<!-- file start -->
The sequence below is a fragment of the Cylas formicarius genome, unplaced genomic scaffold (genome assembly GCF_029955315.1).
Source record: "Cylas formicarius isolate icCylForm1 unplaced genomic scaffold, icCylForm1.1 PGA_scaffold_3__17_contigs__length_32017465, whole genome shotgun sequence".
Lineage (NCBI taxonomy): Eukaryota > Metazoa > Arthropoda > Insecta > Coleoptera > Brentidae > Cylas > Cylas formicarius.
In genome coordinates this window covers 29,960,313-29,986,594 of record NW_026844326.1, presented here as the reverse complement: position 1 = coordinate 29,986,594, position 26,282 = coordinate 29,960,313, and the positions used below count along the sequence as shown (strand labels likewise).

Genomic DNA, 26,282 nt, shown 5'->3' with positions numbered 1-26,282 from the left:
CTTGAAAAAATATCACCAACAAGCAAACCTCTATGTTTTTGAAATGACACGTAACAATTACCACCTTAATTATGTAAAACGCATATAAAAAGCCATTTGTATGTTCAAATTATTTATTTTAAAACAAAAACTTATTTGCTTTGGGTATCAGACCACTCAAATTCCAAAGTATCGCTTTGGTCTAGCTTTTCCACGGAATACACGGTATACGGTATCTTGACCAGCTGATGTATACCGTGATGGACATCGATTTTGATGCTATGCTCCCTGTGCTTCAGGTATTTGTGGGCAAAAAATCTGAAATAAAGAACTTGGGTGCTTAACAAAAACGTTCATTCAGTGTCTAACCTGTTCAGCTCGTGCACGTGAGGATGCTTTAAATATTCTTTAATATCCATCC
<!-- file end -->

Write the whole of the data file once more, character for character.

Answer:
The sequence below is a fragment of the Cylas formicarius genome, unplaced genomic scaffold (genome assembly GCF_029955315.1).
Source record: "Cylas formicarius isolate icCylForm1 unplaced genomic scaffold, icCylForm1.1 PGA_scaffold_3__17_contigs__length_32017465, whole genome shotgun sequence".
Lineage (NCBI taxonomy): Eukaryota > Metazoa > Arthropoda > Insecta > Coleoptera > Brentidae > Cylas > Cylas formicarius.
In genome coordinates this window covers 29,960,313-29,986,594 of record NW_026844326.1, presented here as the reverse complement: position 1 = coordinate 29,986,594, position 26,282 = coordinate 29,960,313, and the positions used below count along the sequence as shown (strand labels likewise).

Genomic DNA, 26,282 nt, shown 5'->3' with positions numbered 1-26,282 from the left:
CTTGAAAAAATATCACCAACAAGCAAACCTCTATGTTTTTGAAATGACACGTAACAATTACCACCTTAATTATGTAAAACGCATATAAAAAGCCATTTGTATGTTCAAATTATTTATTTTAAAACAAAAACTTATTTGCTTTGGGTATCAGACCACTCAAATTCCAAAGTATCGCTTTGGTCTAGCTTTTCCACGGAATACACGGTATACGGTATCTTGACCAGCTGATGTATACCGTGATGGACATCGATTTTGATGCTATGCTCCCTGTGCTTCAGGTATTTGTGGGCAAAAAATCTGAAATAAAGAACTTGGGTGCTTAACAAAAACGTTCATTCAGTGTCTAACCTGTTCAGCTCGTGCACGTGAGGATGCTTTAAATATTCTTTAATATCCATCC